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Inside Money, Outside Money and Short Term Interest Rates

  • V. V. Chari
  • Lawrence J. Christiano
  • Martin Eichenbaum

This paper presents a quantitative general equilibrium model with multiple monetary aggregates. The framework incorporates a banking sector and distinguishes between M1, the monetary base, currency and various measures of reserves: total, excess and non borrowed. We use a variant of the model to analyze two sets of empirical facts. The first set of facts is that different monetary aggregates covary differently with short term nominal interest rates. Broad monetary aggregates like M1 and the monetary base covary positively with current and future values of short term interest rates. In contrast, the non borrowed reserves of banks covary negatively with current and future interest rates. Observations like this `sign switch' lie at the core of recent debates about the effects of monetary policy actions on short term interest rates. According to our model, the sign switch occurs because movements in non borrowed reserves are dominated by exogenous shocks to monetary policy, while movements in the base and M1 are dominated by endogenous responses to non-policy shocks. The second set of facts that we consider is that broad monetary aggregates covary positively with output. We quantify the Friedman and Schwartz hypothesis that this covariation reflects the effects of exogenous shocks to monetary policy, and the hypothesis that they reflect the endogenous response of monetary aggregates to shocks in the private economy.

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File URL: http://www.nber.org/papers/w5269.pdf
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Paper provided by National Bureau of Economic Research, Inc in its series NBER Working Papers with number 5269.

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Date of creation: Sep 1995
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Publication status: published as Proceedings, Federal Reserve Bank of Cleveland, 1994, pp. 1354-1401.
Handle: RePEc:nbr:nberwo:5269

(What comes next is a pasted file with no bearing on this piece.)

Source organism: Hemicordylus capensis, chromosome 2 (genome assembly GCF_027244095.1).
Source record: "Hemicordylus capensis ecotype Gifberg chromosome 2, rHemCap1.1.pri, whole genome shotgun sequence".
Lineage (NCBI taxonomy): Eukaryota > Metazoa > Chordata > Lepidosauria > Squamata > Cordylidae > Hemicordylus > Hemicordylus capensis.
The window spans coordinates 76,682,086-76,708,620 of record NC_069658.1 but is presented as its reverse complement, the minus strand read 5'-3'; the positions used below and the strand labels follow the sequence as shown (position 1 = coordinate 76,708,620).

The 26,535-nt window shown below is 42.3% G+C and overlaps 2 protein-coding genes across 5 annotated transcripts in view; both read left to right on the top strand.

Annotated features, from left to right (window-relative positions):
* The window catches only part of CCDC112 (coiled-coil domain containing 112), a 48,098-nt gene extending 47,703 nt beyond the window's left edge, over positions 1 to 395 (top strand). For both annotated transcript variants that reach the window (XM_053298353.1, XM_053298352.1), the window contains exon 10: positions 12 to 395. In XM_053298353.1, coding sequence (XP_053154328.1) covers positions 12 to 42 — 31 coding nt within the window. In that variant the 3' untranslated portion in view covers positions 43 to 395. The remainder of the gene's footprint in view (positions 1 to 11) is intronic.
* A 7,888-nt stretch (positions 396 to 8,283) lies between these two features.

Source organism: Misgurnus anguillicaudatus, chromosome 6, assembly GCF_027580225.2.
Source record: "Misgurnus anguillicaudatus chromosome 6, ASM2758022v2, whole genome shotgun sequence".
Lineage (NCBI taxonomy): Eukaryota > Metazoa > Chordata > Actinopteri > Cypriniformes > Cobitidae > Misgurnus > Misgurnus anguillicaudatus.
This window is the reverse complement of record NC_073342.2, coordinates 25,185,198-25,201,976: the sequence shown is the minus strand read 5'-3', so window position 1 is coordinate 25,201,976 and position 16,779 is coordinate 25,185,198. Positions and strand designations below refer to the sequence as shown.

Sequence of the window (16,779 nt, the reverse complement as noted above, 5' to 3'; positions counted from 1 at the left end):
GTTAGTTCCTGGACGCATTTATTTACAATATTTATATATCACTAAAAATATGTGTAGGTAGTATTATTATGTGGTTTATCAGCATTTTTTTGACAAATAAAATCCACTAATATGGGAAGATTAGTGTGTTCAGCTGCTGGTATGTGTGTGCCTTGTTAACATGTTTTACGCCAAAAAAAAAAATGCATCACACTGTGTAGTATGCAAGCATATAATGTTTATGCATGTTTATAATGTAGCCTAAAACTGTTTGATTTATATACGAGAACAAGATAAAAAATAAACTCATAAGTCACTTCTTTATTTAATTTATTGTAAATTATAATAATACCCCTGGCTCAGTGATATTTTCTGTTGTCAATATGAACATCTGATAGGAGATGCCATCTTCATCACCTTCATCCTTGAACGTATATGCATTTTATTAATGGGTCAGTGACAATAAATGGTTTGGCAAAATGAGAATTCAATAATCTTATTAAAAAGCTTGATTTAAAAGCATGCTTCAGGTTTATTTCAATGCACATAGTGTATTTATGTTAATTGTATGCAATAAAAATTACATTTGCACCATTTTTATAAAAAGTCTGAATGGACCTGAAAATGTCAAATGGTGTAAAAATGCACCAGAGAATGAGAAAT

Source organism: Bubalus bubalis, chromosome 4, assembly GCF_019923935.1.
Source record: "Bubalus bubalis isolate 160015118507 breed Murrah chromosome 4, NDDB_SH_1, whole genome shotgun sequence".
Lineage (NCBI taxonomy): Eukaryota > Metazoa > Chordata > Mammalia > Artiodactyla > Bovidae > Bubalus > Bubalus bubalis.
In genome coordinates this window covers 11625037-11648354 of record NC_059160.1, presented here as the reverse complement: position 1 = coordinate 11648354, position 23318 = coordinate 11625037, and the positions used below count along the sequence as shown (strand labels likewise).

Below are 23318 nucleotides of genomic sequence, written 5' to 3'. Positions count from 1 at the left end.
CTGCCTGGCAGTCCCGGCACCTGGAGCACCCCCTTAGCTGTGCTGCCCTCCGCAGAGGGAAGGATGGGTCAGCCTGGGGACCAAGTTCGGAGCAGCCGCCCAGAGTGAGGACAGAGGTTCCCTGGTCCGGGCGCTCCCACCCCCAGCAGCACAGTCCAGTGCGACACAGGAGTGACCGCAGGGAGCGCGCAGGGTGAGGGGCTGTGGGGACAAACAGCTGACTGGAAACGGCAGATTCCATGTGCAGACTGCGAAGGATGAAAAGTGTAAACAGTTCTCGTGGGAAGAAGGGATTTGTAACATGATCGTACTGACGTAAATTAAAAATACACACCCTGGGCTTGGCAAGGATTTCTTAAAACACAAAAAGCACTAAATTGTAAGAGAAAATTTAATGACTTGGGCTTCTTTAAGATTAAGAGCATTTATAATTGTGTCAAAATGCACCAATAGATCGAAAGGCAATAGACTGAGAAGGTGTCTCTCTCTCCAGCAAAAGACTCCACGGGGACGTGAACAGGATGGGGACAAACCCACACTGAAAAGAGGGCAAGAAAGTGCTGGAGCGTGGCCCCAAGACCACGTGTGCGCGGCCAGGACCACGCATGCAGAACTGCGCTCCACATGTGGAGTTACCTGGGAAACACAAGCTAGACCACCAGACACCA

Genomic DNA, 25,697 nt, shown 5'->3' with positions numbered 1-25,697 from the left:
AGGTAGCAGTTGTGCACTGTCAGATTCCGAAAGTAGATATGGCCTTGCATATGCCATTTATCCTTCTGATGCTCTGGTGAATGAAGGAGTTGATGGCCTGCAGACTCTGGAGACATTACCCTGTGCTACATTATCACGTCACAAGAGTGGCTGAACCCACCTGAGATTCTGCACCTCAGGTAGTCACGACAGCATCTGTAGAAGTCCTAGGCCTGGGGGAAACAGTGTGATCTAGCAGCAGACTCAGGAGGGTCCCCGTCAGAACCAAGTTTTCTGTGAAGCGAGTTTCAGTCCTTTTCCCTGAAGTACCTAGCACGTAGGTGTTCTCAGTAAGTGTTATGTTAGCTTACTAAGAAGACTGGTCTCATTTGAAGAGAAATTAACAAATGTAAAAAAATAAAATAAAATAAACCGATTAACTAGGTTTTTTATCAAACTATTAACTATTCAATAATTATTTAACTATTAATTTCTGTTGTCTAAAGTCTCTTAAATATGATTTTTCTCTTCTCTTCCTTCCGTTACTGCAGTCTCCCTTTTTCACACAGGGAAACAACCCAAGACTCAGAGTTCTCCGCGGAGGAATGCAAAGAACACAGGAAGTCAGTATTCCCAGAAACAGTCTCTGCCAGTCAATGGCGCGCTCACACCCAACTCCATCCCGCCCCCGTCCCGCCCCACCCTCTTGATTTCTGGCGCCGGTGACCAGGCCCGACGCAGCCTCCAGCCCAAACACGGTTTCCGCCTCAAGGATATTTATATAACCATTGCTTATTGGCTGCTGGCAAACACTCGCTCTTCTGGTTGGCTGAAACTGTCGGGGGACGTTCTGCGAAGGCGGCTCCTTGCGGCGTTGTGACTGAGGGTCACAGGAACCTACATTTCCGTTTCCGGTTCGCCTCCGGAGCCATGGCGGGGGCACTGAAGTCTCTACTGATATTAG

Note: EFG ME
Contact details of provider: Postal: National Bureau of Economic Research, 1050 Massachusetts Avenue Cambridge, MA 02138, U.S.A.
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  1. Lawrence J. Christiano & Martin Eichenbaum, 1992. "Liquidity Effects and the Monetary Transmission Mechanism," NBER Working Papers 3974, National Bureau of Economic Research, Inc.
  2. Ben S. Bernanke & Ilian Mihov, 1995. "Measuring Monetary Policy," NBER Working Papers 5145, National Bureau of Economic Research, Inc.
  3. Burnside, Craig & Eichenbaum, Martin & Rebelo, Sérgio, 1995. "Capital Utilization and Returns to Scale," CEPR Discussion Papers 1221, C.E.P.R. Discussion Papers.
  4. Lawrence J. Christiano & Martin Eichenbaum, 1992. "Liquidity effects, monetary policy and the business cycle," Working Paper Series, Macroeconomic Issues 92-15, Federal Reserve Bank of Chicago.
  5. Hansen, Gary D., 1985. "Indivisible labor and the business cycle," Journal of Monetary Economics, Elsevier, vol. 16(3), pages 309-327, November.
  6. Kydland, Finn E. & Prescott, Edward C., 1988. "The workweek of capital and its cyclical implications," Journal of Monetary Economics, Elsevier, vol. 21(2-3), pages 343-360.
  7. Christiano, Lawrence J & Eichenbaum, Martin, 1992. "Current Real-Business-Cycle Theories and Aggregate Labor-Market Fluctuations," American Economic Review, American Economic Association, vol. 82(3), pages 430-50, June.
  8. Andreas Hornstein & Edward C. Prescott, 1989. "The firm and the plant in general equilibrium theory," Staff Report 126, Federal Reserve Bank of Minneapolis.
  9. Robert J. Hodrick & Edward Prescott, 1981. "Post-War U.S. Business Cycles: An Empirical Investigation," Discussion Papers 451, Northwestern University, Center for Mathematical Studies in Economics and Management Science.
  10. Christiano, Lawrence J., 1988. "Why does inventory investment fluctuate so much?," Journal of Monetary Economics, Elsevier, vol. 21(2-3), pages 247-280.
  11. Lucas, Robert Jr., 1990. "Liquidity and interest rates," Journal of Economic Theory, Elsevier, vol. 50(2), pages 237-264, April.
  12. Lawrence J. Christiano & Martin Eichenbaum, 1991. "Identification and the Liquidity Effect of a Monetary Policy Shock," NBER Working Papers 3920, National Bureau of Economic Research, Inc.
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